This website uses cookies to ensure you have the best experience. Learn more

"Similarities And Differences Among Detectives, As Portrayed In The Hound Of Baskervilles And The Speaker Of Mandarin "

1132 words - 5 pages

This essays looks at how "The Hound of Baskervilles" and "The speaker of Mandarin" display that all detectives of crime share similar characteristics in both deduction and their attitude towards life.People that posses a high degree of intellect and focus on solving the quandaries and puzzles of life, often display common characteristics. Especially those that specialize in solving crime display this parallel. The portrayals of two great detectives of fiction - Sherlock Holmes, in The Hounds of Baskervilles by Sir Arthur Conan Doyle, and Inspector Wexford, in The Speaker of Mandarin by Ruth Rendell employ these characteristic traits. Firstly both Holmes and Wexford display enthusiasm. Secondly, both detectives display guile and recognize the situations that demand tact, and those that demand bluntness. While detectives of crime display similarities, they also display differences that enhance their individuality and uniqueness. In the case of Holmes and Wexford, while Holmes requires few comforts, Wexford displays extreme fastidiousness, and at times lets this quality impede his work.People of high astuteness often display a high degree of enthusiasm. Both Sherlock Holmes, and Inspector Wexford display such enthusiasm. Holmes's enthusiasm, resides in a myriad of aspects of his work. He gets amusement in astonishing his close friend Watson with his deductive abilities. Often, Holmes's "grey eyes danc[e] with amusement as they fall upon [Watson's] astonished features" (Doyle 106). He also displays this enthusiasm upon exposing the quandaries of his case - "Holmes leaned forward with excitement, and his eyes had the hard, dry glitter which shot from them when he was keenly interested" (Doyle 106). Holmes's enthusiasm during such moments of revelation often manifested itself in the form of body language - "Sherlock Holmes struck his hand against his knee with an impatient gesture" (Doyle 20). He also dramatizes moments of judgment for his conjectures. "Don't move, I beg of you Watson...Now is the dramatic moment of fate, Watson"(Doyle 6-7). In fact, Holmes's pervasive passion drives him towards solving mysteries. Wexford on the other hand, largely vests his enthusiasm onto things such as nature, sightseeing, and exploration. While sightseeing in China, Wexford realises that he did not "[visit] the university while there...he would certainly regret it, he would be sorry" (Rendell 20). The reactions that the sublime characteristics of nature bring forth from Wexford also portray his enthusiasm. "When he crossed his room and looked out of the window, the view was enough to dispel any speculations about man-mad things" (Rendell 50). Therefore, people who solve crimes often possess a sense of enthusiasm, as in the case of Sherlock Holmes and Inspector Wexford; but at the same time, the issues onto which they vest this enthusiasm varies, as in the case of Sherlock Holmes who displays enthusiasm towards his work, and Inspector Wexford who displays enthusiasm...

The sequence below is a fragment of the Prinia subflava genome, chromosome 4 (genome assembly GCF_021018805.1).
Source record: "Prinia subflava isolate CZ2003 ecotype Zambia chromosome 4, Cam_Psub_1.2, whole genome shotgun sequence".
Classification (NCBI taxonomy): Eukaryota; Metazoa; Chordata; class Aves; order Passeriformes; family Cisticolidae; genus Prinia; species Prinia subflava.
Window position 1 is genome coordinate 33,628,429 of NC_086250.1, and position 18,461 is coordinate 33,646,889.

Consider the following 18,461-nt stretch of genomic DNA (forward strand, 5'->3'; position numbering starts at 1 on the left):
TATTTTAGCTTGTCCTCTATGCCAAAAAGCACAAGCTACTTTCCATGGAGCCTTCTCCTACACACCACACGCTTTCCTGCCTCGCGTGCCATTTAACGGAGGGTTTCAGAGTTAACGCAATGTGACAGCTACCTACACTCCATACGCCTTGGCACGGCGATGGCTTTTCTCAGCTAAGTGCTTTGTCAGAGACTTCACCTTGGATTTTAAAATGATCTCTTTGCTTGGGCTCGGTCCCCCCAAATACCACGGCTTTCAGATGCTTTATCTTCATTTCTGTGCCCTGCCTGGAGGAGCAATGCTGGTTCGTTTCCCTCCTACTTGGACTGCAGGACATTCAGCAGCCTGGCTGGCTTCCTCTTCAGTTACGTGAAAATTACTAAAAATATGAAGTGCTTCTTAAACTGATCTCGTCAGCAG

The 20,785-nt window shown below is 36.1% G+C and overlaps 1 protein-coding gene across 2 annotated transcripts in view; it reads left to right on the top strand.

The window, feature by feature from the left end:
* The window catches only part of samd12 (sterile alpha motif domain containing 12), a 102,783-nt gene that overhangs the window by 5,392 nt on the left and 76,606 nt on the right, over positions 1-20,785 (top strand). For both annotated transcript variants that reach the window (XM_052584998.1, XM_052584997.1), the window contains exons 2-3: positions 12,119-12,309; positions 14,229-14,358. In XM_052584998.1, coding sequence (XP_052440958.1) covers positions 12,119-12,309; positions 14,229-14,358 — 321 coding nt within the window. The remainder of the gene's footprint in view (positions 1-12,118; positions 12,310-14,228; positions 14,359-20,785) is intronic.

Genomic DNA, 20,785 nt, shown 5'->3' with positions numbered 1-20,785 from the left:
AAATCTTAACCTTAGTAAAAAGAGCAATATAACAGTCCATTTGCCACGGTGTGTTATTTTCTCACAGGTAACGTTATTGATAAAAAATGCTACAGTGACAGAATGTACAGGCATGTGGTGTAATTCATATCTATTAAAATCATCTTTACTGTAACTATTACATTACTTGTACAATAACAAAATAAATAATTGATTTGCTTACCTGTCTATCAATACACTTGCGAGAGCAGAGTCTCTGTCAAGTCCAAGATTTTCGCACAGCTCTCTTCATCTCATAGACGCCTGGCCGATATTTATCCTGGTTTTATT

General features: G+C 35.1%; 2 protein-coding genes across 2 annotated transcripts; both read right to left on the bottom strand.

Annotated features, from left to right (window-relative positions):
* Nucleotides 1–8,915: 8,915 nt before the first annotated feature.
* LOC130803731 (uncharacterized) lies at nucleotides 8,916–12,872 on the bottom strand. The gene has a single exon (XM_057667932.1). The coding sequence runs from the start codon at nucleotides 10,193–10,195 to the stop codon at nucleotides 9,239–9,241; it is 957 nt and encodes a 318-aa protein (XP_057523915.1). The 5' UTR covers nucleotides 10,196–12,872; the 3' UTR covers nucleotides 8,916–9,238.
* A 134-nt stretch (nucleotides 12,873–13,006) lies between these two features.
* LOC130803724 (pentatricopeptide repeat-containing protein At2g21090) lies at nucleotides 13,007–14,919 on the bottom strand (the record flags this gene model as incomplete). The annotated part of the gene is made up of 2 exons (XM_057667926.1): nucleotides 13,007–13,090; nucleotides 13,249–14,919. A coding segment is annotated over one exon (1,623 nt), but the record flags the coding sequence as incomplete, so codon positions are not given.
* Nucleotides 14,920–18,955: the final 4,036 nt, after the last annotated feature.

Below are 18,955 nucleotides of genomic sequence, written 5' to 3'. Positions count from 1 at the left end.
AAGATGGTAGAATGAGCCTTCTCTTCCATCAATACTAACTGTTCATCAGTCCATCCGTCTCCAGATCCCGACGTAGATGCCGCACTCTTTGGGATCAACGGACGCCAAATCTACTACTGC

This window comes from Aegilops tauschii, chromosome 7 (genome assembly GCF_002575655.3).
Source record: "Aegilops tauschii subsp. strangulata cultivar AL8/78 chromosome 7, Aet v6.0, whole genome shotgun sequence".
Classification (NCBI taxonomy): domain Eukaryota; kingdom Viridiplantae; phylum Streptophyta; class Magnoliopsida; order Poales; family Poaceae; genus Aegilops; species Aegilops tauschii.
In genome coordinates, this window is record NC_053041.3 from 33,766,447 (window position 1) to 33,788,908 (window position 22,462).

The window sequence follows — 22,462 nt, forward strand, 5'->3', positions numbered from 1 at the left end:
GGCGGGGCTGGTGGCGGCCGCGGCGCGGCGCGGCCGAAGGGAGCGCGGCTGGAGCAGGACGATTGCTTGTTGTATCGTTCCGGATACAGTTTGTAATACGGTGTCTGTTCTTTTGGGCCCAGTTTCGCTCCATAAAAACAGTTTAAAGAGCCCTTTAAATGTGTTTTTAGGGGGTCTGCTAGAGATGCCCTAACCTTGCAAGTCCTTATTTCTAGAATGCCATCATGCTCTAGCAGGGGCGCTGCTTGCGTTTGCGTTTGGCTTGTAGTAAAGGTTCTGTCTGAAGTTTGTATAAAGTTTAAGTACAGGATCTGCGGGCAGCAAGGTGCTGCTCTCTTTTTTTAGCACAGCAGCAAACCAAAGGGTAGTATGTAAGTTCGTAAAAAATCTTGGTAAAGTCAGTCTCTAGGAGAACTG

Find Another Essay On "Similarities and differences among detectives, as portrayed in The Hound of Baskervilles and The Speaker of Mandarin "

Hound Of The Baskervilles Essay

606 words - 2 pages SUMMARY Entering the office and showing Holmes and Watson an 18th century manuscript, Dr. James Mortimer tells the myth of Hugo Baskerville. Hugo captured and imprisoned a young country girl at his estate in Devonshire. He then became the victim of a hound of hell as he chased her along the lonesome moors late one night. Ever since that day, James Mortimer reports, the Baskerville family has been haunted by a mysterious and supernatural black

Atmosphere in The Hound of the Baskervilles

1293 words - 5 pages The Hound of the Baskervilles How does Sir Arthur Conan-Doyle develop and maintain an eerie atmosphere throughout his novel The Hound of the Baskervilles? Sir Arthur Conan-Doyle’s novel, the Hound of the Baskervilles, was originally published as a novel in 1902. This was an age when many people were interested in historical matters to do with things like ancient documents and there ancestors. Many of the popular books were in the

The Hound of the Baskervilles

1481 words - 6 pages survival of his family, but what made the hound so terrifying ended up being false, just like Doyle’s dreams for a prosperous family. As a rich, privileged white man, Doyle had a very negative connotation towards the “lower” classes of Europe, and this was clearly expressed in the Hound of the Baskervilles. To start, he looked down on poorer people. In the story, he portrayed people that were poorer than Sherlock and Holmes as weak and

the hound of the baskervilles

1048 words - 5 pages Sir Arthur Conan Doyle's writing style in “The Hound of the Baskervilles” utilizes trends from opposite ends of the Victorian Era. Doyle is well known as a late Victorian author and yet he has characteristics in his writing style of the early Victorian era. The literature in the Victorian era had a variety of commonalities focusing on behavior of a man and how views changed over the era. The drive for social advancement, what it is to be an

Compare and Contrast the UC and the LC in “The Hound of the Baskervilles”